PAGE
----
Harissa Portobello Mushroom Wraps

Do you like flavor?


No, not that Flavor. I mean…you do you, but …

I’m talkin’ flaaaaaaavoooooorrrr. As in harissa, that yummy, delicious and oh-so-versatile North African condiment. I will never understand, no matter how long I live, our very American fascination with ketchup. It’s basically tomatoes, sugar and water. Bleh.

Harissa, on the other hand, is smoky, rich, layered and evocative. You can have it spicy or mild. Green or red. Out of a jar (gasp) … or homemade.

I think you know where I’m going with this.

Yup. Das right. I make my own harissa for this amazing and delicious vegan recipe. Down with preservatives and added sugars! Doing it yourself means healthy. It means control. It means you make it the way YOU want it.

So, before you make these wraps, make harissa paste : )


  • 1 large red bell pepper
  • 4 ounces dried chilis (use whatever kind you like … anchos, pasillas, chipotles … even Thai chilis if you want it super hot. Or make your own. Like when you go to the convenience store, get a little bit of every soda in one cup and call it a suicide. Make a chili suicide.)
  • 3 dry-packed sun-dried tomatoes
  • A couple garlic cloves (I have trouble counting to two and often use three)
  • 1 tsp salt (get interesting with it. Try new coarse salts. A smoked one would be good here.)
  • 1/2 tsp coriander seeds
  • 1/2 tsp caraway seeds
  • 1/2 tsp cuman seeds
  • 1 Tbsp olive oil

So, don’t get all huffy about this, but you’re going to have to put in some actual work to make this shizz. But it’s worth it. So do it. (Or go buy a jar. Sigh. $6.99. You’ll use it for this and then have to toss it, cuz you never use harissa, right? Whatevs.)

Roast the red bell pepper. It’s going to take 45 minutes to an hour, so watch an episode of Supernatural and turn it every commercial. If you have a Firestick or are streaming, turn it every time Bobby says “Balls.” Cuz no commercials. If it’s an episode with no Bobby, you’re probs going to have to set a timer. Anyhoo, the oven should be at 350° and you should turn it every 15 minutes or so until it is deeply roasted on all sides and totes soft on the inside.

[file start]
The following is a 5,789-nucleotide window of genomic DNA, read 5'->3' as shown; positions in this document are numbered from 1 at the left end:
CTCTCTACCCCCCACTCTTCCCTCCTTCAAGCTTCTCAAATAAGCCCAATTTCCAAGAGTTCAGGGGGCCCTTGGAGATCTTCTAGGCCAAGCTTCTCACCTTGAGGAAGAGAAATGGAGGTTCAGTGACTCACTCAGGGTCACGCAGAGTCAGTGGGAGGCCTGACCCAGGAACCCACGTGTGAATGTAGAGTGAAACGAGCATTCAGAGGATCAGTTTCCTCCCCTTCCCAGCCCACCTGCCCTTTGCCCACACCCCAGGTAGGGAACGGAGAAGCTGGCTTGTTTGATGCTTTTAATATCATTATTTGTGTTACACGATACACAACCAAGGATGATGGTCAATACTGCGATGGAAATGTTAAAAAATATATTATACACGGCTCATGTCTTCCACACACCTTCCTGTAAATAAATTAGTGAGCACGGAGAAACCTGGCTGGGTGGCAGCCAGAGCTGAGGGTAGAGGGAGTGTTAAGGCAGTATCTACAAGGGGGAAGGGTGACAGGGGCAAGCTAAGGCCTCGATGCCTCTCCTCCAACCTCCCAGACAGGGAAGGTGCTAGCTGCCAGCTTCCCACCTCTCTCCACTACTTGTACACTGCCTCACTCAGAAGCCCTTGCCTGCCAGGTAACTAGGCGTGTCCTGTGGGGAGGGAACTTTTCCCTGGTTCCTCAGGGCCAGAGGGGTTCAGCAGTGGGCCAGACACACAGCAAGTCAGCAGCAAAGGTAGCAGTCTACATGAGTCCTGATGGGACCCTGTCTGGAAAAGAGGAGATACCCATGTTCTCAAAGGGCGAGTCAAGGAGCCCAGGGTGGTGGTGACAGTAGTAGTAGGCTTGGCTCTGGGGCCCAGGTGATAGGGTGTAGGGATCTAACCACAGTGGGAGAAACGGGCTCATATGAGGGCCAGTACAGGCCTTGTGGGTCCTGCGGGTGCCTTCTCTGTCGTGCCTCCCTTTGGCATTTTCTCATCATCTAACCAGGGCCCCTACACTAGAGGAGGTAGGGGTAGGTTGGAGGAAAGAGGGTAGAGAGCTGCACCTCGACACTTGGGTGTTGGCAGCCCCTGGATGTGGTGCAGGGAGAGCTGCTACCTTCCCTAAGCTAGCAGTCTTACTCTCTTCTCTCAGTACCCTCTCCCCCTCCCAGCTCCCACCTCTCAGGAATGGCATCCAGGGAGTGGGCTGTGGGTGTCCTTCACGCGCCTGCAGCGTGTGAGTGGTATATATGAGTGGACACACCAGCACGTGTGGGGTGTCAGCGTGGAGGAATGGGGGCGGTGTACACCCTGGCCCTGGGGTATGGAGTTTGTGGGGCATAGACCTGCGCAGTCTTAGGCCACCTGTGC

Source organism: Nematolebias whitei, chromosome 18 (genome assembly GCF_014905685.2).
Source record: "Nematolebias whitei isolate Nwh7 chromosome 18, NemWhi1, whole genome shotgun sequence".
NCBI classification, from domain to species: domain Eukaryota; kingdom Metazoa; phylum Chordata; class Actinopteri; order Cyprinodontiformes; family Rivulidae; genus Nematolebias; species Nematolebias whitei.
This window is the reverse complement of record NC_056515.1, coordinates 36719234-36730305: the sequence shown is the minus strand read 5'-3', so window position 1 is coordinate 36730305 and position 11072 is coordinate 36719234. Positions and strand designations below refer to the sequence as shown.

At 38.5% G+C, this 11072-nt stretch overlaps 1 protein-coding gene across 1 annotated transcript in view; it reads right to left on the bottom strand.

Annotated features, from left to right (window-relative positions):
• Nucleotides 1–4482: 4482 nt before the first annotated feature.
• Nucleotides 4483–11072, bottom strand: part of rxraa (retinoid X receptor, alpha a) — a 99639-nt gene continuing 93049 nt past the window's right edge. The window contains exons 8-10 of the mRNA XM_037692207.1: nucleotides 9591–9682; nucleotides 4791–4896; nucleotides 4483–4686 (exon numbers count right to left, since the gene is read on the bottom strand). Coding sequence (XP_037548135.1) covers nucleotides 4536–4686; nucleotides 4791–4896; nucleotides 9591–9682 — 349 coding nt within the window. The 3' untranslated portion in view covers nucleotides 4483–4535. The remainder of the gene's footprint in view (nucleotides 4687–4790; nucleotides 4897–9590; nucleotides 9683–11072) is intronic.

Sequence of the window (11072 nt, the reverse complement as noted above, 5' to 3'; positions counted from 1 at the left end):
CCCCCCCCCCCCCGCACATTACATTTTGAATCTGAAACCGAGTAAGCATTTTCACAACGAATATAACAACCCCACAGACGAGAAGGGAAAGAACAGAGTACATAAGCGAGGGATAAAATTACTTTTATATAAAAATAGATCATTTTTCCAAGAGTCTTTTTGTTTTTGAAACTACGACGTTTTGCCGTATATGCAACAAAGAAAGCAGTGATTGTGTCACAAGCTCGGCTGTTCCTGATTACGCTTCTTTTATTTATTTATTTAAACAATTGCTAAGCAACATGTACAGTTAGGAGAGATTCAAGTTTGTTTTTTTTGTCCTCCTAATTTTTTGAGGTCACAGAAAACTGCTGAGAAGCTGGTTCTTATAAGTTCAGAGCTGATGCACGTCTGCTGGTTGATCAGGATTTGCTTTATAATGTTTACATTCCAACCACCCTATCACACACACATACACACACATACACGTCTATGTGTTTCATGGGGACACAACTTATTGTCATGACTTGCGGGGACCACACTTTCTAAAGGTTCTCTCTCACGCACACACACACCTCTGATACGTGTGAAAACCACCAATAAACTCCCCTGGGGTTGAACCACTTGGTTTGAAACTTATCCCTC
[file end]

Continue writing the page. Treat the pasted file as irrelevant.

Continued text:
Also, as soon as you put that thing in the oven, set a pot of water on to boil. When it comes to a boil, pause Supernatural. Go turn the red pepper, then put the chilis and sun-dried tomato in a bowl, pour the boiling water over them to cover, and let sit to soften while the red pepper continues roasting. 30 minutes or so.

The next time you go into the kitchen to turn the red bell pepper, put the seeds into a skillet and put them on the stove to toast over a medium-high heat. They won’t take long, and it will smell heavenly. Remove them from the heat, turn the pepper again, and go back to Supernatural.

The final (whew) time you have to go into the kitchen, turn the pepper and drain the chilis. De-seed, peel, and de-stem things (unless you like it hothothot.) Grind the toasted seeds in a spice mill (or Ninja whatsit). Throw all the things in a blender or food processor and blend until it becomes a thick paste. Add olive oil as necessary and/or a bit of water. Any you have left over can be stored in the fridge for up to a month. Pour a layer of olive oil over the top when you store it.


We were making wraps, right? Right.


  • 1 lb (I always pronounce that “ulb”) portobello mushroom caps